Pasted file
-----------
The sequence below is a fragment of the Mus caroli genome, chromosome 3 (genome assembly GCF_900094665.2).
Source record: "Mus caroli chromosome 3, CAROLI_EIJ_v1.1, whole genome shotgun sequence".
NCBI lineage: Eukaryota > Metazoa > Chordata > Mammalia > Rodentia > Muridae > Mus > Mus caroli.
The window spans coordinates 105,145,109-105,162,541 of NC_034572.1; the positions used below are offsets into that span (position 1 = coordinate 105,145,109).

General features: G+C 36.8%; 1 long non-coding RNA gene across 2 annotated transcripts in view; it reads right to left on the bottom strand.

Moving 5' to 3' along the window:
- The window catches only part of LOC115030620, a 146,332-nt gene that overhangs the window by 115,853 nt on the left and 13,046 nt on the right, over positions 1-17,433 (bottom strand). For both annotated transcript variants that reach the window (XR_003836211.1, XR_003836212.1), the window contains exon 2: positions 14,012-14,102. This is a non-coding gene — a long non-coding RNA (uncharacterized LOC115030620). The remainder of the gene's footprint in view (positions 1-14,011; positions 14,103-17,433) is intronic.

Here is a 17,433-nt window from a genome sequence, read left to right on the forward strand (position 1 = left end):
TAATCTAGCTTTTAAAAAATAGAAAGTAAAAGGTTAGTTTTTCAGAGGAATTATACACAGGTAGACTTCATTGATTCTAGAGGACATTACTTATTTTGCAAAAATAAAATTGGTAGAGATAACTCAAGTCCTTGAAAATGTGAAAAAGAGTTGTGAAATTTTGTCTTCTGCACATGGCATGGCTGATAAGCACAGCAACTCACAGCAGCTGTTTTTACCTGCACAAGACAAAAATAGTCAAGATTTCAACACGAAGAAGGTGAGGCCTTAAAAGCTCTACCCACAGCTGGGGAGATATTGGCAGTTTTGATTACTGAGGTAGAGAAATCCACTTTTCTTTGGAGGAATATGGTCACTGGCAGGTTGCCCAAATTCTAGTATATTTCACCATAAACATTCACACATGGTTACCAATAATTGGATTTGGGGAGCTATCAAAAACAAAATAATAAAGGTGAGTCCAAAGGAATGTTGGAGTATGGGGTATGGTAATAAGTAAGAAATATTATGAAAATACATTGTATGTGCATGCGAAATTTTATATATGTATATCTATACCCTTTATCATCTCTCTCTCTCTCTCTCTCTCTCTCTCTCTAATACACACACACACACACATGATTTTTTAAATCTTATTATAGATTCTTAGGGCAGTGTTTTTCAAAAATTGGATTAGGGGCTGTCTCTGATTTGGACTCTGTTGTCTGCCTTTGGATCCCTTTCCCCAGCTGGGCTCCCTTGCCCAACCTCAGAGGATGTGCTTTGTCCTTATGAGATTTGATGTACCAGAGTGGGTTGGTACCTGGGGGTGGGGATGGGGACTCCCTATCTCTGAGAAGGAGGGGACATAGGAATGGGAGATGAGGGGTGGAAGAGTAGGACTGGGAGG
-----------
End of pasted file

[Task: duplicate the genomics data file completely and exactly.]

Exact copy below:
The sequence below is a fragment of the Mus caroli genome, chromosome 3 (genome assembly GCF_900094665.2).
Source record: "Mus caroli chromosome 3, CAROLI_EIJ_v1.1, whole genome shotgun sequence".
NCBI lineage: Eukaryota > Metazoa > Chordata > Mammalia > Rodentia > Muridae > Mus > Mus caroli.
The window spans coordinates 105,145,109-105,162,541 of NC_034572.1; the positions used below are offsets into that span (position 1 = coordinate 105,145,109).

General features: G+C 36.8%; 1 long non-coding RNA gene across 2 annotated transcripts in view; it reads right to left on the bottom strand.

Moving 5' to 3' along the window:
- The window catches only part of LOC115030620, a 146,332-nt gene that overhangs the window by 115,853 nt on the left and 13,046 nt on the right, over positions 1-17,433 (bottom strand). For both annotated transcript variants that reach the window (XR_003836211.1, XR_003836212.1), the window contains exon 2: positions 14,012-14,102. This is a non-coding gene — a long non-coding RNA (uncharacterized LOC115030620). The remainder of the gene's footprint in view (positions 1-14,011; positions 14,103-17,433) is intronic.

Here is a 17,433-nt window from a genome sequence, read left to right on the forward strand (position 1 = left end):
TAATCTAGCTTTTAAAAAATAGAAAGTAAAAGGTTAGTTTTTCAGAGGAATTATACACAGGTAGACTTCATTGATTCTAGAGGACATTACTTATTTTGCAAAAATAAAATTGGTAGAGATAACTCAAGTCCTTGAAAATGTGAAAAAGAGTTGTGAAATTTTGTCTTCTGCACATGGCATGGCTGATAAGCACAGCAACTCACAGCAGCTGTTTTTACCTGCACAAGACAAAAATAGTCAAGATTTCAACACGAAGAAGGTGAGGCCTTAAAAGCTCTACCCACAGCTGGGGAGATATTGGCAGTTTTGATTACTGAGGTAGAGAAATCCACTTTTCTTTGGAGGAATATGGTCACTGGCAGGTTGCCCAAATTCTAGTATATTTCACCATAAACATTCACACATGGTTACCAATAATTGGATTTGGGGAGCTATCAAAAACAAAATAATAAAGGTGAGTCCAAAGGAATGTTGGAGTATGGGGTATGGTAATAAGTAAGAAATATTATGAAAATACATTGTATGTGCATGCGAAATTTTATATATGTATATCTATACCCTTTATCATCTCTCTCTCTCTCTCTCTCTCTCTCTCTCTAATACACACACACACACACATGATTTTTTAAATCTTATTATAGATTCTTAGGGCAGTGTTTTTCAAAAATTGGATTAGGGGCTGTCTCTGATTTGGACTCTGTTGTCTGCCTTTGGATCCCTTTCCCCAGCTGGGCTCCCTTGCCCAACCTCAGAGGATGTGCTTTGTCCTTATGAGATTTGATGTACCAGAGTGGGTTGGTACCTGGGGGTGGGGATGGGGACTCCCTATCTCTGAGAAGGAGGGGACATAGGAATGGGAGATGAGGGGTGGAAGAGTAGGACTGGGAGG